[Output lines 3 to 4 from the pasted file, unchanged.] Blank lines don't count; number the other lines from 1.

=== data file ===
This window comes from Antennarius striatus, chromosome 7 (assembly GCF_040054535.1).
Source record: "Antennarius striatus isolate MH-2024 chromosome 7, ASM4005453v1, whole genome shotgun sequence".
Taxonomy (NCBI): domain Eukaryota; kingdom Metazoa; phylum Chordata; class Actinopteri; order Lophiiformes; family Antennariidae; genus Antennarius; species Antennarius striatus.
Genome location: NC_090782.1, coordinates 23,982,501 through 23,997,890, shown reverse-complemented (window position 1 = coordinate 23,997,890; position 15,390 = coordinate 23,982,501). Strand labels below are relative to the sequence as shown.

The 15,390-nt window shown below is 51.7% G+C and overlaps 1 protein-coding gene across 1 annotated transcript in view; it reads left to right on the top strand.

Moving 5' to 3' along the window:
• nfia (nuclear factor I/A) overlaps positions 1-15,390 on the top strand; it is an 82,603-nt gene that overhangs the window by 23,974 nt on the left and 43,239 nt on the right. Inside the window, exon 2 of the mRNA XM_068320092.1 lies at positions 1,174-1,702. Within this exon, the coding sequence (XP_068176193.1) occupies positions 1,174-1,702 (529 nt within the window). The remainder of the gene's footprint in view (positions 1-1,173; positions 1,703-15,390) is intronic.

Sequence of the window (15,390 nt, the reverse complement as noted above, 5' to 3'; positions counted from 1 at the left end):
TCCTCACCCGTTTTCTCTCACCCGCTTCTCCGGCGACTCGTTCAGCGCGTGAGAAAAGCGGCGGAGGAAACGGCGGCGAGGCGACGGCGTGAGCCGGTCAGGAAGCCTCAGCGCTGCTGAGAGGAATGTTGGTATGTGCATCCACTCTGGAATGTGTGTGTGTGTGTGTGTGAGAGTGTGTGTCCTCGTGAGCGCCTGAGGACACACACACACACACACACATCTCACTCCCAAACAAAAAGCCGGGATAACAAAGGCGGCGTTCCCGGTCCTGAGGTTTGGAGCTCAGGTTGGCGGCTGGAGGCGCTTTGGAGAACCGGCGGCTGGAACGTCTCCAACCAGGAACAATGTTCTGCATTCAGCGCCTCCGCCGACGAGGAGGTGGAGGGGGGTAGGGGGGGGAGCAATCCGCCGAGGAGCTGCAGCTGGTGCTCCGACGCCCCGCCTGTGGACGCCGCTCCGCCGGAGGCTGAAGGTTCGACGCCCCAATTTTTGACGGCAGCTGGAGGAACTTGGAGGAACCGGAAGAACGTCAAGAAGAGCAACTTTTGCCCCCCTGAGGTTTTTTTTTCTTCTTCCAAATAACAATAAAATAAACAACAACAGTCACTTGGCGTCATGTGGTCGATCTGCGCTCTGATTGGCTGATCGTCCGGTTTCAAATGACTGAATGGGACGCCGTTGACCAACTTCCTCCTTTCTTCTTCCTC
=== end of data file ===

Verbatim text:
Taxonomy (NCBI): domain Eukaryota; kingdom Metazoa; phylum Chordata; class Actinopteri; order Lophiiformes; family Antennariidae; genus Antennarius; species Antennarius striatus.
Genome location: NC_090782.1, coordinates 23,982,501 through 23,997,890, shown reverse-complemented (window position 1 = coordinate 23,997,890; position 15,390 = coordinate 23,982,501). Strand labels below are relative to the sequence as shown.